Former Dodgers pitcher Bob Welch dies at age 57.

Bob Welch

Bob Welch pitched for the Dodgers from 1978-87. (Getty Images)

Former Dodgers pitcher Bob Welch has died after suffering a heart attack at his home last night, the Dodgers announced Tuesday. He was 57.

Welch pitched for the Dodgers from 1978-87, winning 115 games. He started game one of the National League Championship Series in 1978 and 1981, winning the first.

“The Los Angeles Dodgers are saddened to learn of the passing of Bob Welch,” Dodgers president and CEO Stan Kasten said in a statement released by the team. “He was one of the greatest competitors to wear the Dodger uniform. Dodger fans will always remember his confrontation with Yankee great Reggie Jackson in Game 2 of the 1978 World Series, when the 21-year-old rookie struck out Jackson to end the game.”

As a 21-year-old rookie, Welch was called on to close out game two of the 1978 World Series at Dodger Stadium. His final pitch ended a nine-pitch duel with Jackson to earn the save:

In game four of the series, Welch allowed a 10th-inning single to Lou Piniella that scored Roy White with the game-winning run.

As the starting pitcher in game four of the 1981 World Series, Welch suffered the ignominy of facing four batters without recording an out at Dodger Stadium. The Dodgers came back to win that game and eventually the series in six games.

Among all Los Angeles Dodgers pitchers, Welch ranks eighth in wins, seventh in strikeouts (1,292), sixth in losses (86), tenth in complete games (47) and seventh in shutouts (23). Welch ended his career with the Oakland A’s from 1988-1994, winning game three of the 1988 World Series in Oakland. No pitcher has won more than 25 games since Welch won 27 for the A’s in 1990.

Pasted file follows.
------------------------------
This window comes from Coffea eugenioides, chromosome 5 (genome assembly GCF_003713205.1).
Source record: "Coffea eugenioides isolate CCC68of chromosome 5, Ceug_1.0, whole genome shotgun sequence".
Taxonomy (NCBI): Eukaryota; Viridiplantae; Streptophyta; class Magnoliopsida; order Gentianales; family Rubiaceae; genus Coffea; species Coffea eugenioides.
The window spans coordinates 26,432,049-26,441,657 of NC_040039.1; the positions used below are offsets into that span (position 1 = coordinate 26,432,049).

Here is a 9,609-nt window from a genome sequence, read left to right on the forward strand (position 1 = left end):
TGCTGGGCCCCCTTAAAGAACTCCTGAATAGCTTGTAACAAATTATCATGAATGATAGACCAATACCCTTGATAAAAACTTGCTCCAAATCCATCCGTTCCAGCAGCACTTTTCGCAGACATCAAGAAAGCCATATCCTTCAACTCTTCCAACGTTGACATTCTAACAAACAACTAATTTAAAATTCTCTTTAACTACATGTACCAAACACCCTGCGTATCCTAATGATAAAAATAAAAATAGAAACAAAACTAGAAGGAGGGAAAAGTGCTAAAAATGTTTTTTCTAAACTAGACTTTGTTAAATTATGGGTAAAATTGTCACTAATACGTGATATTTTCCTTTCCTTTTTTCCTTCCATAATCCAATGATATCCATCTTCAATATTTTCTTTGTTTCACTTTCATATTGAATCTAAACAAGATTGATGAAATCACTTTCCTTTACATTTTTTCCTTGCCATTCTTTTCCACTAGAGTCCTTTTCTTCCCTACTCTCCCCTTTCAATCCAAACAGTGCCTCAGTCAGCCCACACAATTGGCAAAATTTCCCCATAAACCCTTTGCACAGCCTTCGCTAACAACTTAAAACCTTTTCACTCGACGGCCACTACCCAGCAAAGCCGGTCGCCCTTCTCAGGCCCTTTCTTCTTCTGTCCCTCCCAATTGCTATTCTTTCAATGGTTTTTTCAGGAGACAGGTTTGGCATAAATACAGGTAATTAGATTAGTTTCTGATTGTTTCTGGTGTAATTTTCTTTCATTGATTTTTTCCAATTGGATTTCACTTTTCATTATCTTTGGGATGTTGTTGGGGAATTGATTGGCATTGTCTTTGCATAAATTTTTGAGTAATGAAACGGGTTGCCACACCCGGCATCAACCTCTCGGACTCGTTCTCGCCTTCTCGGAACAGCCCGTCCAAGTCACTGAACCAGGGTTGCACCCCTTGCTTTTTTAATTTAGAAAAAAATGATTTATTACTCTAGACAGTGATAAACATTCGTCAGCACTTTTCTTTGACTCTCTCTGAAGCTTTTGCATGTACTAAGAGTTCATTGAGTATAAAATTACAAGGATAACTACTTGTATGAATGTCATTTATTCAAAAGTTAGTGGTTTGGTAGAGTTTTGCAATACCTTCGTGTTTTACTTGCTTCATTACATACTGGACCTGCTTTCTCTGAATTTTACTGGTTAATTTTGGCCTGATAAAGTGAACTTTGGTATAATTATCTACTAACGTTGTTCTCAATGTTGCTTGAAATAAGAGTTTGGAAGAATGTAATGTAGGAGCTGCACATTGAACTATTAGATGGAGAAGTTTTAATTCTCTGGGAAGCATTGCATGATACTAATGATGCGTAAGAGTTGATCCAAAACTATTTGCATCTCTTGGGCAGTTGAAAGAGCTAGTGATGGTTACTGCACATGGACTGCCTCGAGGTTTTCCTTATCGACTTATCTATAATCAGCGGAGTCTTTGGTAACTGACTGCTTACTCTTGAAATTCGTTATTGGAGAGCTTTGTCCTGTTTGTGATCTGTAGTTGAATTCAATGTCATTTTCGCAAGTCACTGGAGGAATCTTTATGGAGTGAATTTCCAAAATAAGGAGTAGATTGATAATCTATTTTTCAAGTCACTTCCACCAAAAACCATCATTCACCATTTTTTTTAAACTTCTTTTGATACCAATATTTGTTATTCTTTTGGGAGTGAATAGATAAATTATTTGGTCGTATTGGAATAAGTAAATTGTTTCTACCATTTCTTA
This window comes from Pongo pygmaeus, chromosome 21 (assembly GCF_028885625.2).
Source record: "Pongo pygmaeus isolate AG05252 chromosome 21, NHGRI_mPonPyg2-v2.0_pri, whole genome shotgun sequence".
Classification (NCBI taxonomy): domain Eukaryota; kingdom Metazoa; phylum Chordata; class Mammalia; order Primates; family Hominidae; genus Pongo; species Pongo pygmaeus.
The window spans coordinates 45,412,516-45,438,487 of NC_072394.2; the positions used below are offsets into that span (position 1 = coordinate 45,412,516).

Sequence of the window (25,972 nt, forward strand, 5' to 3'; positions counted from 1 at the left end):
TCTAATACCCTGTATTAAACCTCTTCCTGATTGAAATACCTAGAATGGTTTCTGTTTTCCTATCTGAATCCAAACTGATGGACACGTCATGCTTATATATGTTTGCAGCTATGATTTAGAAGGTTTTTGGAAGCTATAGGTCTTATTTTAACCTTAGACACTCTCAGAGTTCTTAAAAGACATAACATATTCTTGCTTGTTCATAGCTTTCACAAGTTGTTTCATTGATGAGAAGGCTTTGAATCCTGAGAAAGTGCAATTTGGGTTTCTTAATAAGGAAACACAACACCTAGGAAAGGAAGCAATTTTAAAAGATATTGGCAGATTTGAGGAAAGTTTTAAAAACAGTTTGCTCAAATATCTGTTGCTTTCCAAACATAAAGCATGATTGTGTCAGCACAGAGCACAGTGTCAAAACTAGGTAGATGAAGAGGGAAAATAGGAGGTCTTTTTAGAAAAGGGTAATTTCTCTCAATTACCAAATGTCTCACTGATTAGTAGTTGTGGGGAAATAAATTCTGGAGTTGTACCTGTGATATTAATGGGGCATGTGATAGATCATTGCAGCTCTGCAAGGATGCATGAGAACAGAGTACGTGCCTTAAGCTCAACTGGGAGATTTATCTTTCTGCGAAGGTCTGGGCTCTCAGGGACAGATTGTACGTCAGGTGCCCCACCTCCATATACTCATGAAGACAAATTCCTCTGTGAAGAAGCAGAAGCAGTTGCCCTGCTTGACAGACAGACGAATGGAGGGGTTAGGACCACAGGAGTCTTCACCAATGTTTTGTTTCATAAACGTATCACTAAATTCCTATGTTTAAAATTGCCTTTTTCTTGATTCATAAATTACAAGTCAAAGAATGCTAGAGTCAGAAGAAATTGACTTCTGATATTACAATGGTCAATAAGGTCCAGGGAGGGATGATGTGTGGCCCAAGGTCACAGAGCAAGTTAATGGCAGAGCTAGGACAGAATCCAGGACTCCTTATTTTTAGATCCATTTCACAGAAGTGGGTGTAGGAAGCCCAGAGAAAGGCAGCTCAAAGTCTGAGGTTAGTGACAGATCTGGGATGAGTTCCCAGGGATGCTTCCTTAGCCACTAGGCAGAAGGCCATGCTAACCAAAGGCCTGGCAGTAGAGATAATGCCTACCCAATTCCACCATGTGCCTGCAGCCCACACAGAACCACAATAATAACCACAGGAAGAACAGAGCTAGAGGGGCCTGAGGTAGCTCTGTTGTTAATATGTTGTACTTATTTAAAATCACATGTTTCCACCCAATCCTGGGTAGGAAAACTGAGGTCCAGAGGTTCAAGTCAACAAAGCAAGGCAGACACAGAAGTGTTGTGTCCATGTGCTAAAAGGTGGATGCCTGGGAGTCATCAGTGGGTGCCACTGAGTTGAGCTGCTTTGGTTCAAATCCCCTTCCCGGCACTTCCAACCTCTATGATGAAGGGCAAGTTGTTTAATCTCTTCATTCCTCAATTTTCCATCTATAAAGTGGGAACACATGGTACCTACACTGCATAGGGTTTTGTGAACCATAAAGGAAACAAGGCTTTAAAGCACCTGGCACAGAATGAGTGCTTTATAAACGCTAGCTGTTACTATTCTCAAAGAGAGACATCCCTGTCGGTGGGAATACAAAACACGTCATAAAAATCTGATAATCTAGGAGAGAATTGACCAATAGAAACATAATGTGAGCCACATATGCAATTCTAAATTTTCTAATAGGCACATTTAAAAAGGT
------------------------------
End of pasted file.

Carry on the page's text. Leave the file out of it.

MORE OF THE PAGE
Welch is survived by his children Dylan, Riley and Kelly.

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About J.P. Hoornstra

J.P. Hoornstra covers the Dodgers, Angels and Major League Baseball for the Orange County Register, Los Angeles Daily News, Long Beach Press-Telegram, Torrance Daily Breeze, San Gabriel Valley Tribune, Pasadena Star-News, San Bernardino Sun, Inland Valley Daily Bulletin, Whittier Daily News and Redlands Daily Facts. Before taking the beat in 2012, J.P. covered the NHL for four years. UCLA gave him a degree once upon a time; when he graduated on schedule, he missed getting Arnold Schwarzenegger's autograph on his diploma by five months.